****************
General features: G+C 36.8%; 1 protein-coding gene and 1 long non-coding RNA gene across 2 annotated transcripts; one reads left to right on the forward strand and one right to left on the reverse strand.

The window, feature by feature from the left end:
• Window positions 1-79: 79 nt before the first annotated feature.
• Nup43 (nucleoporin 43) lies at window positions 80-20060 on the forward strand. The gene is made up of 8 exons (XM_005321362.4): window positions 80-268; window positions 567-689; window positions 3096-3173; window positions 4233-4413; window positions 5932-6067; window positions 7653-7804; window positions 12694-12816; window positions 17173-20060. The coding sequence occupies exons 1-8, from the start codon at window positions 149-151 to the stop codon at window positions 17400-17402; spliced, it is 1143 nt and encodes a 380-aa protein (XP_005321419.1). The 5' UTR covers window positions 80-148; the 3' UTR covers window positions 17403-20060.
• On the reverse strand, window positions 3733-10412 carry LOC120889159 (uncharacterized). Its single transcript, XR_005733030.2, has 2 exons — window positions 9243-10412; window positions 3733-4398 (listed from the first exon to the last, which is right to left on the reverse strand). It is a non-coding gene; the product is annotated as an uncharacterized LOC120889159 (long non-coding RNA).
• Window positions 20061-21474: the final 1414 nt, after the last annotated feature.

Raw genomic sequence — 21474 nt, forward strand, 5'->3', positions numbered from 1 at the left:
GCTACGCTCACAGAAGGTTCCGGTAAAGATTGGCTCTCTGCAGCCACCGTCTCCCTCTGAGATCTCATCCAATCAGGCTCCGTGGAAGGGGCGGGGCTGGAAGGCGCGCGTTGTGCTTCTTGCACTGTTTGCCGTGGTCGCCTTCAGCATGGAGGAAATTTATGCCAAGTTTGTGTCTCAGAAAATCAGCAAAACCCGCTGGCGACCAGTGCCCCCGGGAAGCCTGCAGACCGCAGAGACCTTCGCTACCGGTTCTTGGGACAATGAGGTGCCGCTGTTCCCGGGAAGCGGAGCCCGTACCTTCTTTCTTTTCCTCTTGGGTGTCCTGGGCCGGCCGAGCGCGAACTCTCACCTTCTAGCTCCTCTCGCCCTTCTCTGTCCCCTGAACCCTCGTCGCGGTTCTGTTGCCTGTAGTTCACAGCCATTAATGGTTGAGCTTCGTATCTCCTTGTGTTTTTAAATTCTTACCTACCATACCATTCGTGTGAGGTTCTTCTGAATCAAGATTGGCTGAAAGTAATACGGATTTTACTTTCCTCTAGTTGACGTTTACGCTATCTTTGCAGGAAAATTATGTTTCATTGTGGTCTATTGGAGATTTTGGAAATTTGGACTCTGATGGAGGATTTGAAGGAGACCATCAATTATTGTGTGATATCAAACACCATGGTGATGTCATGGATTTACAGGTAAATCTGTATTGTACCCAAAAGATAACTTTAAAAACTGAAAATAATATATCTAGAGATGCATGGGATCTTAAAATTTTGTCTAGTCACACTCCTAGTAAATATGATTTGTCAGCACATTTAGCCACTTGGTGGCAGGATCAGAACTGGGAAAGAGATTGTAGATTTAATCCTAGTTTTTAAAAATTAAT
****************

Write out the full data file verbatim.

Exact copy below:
General features: G+C 36.8%; 1 protein-coding gene and 1 long non-coding RNA gene across 2 annotated transcripts; one reads left to right on the forward strand and one right to left on the reverse strand.

The window, feature by feature from the left end:
• Window positions 1-79: 79 nt before the first annotated feature.
• Nup43 (nucleoporin 43) lies at window positions 80-20060 on the forward strand. The gene is made up of 8 exons (XM_005321362.4): window positions 80-268; window positions 567-689; window positions 3096-3173; window positions 4233-4413; window positions 5932-6067; window positions 7653-7804; window positions 12694-12816; window positions 17173-20060. The coding sequence occupies exons 1-8, from the start codon at window positions 149-151 to the stop codon at window positions 17400-17402; spliced, it is 1143 nt and encodes a 380-aa protein (XP_005321419.1). The 5' UTR covers window positions 80-148; the 3' UTR covers window positions 17403-20060.
• On the reverse strand, window positions 3733-10412 carry LOC120889159 (uncharacterized). Its single transcript, XR_005733030.2, has 2 exons — window positions 9243-10412; window positions 3733-4398 (listed from the first exon to the last, which is right to left on the reverse strand). It is a non-coding gene; the product is annotated as an uncharacterized LOC120889159 (long non-coding RNA).
• Window positions 20061-21474: the final 1414 nt, after the last annotated feature.

Raw genomic sequence — 21474 nt, forward strand, 5'->3', positions numbered from 1 at the left:
GCTACGCTCACAGAAGGTTCCGGTAAAGATTGGCTCTCTGCAGCCACCGTCTCCCTCTGAGATCTCATCCAATCAGGCTCCGTGGAAGGGGCGGGGCTGGAAGGCGCGCGTTGTGCTTCTTGCACTGTTTGCCGTGGTCGCCTTCAGCATGGAGGAAATTTATGCCAAGTTTGTGTCTCAGAAAATCAGCAAAACCCGCTGGCGACCAGTGCCCCCGGGAAGCCTGCAGACCGCAGAGACCTTCGCTACCGGTTCTTGGGACAATGAGGTGCCGCTGTTCCCGGGAAGCGGAGCCCGTACCTTCTTTCTTTTCCTCTTGGGTGTCCTGGGCCGGCCGAGCGCGAACTCTCACCTTCTAGCTCCTCTCGCCCTTCTCTGTCCCCTGAACCCTCGTCGCGGTTCTGTTGCCTGTAGTTCACAGCCATTAATGGTTGAGCTTCGTATCTCCTTGTGTTTTTAAATTCTTACCTACCATACCATTCGTGTGAGGTTCTTCTGAATCAAGATTGGCTGAAAGTAATACGGATTTTACTTTCCTCTAGTTGACGTTTACGCTATCTTTGCAGGAAAATTATGTTTCATTGTGGTCTATTGGAGATTTTGGAAATTTGGACTCTGATGGAGGATTTGAAGGAGACCATCAATTATTGTGTGATATCAAACACCATGGTGATGTCATGGATTTACAGGTAAATCTGTATTGTACCCAAAAGATAACTTTAAAAACTGAAAATAATATATCTAGAGATGCATGGGATCTTAAAATTTTGTCTAGTCACACTCCTAGTAAATATGATTTGTCAGCACATTTAGCCACTTGGTGGCAGGATCAGAACTGGGAAAGAGATTGTAGATTTAATCCTAGTTTTTAAAAATTAAT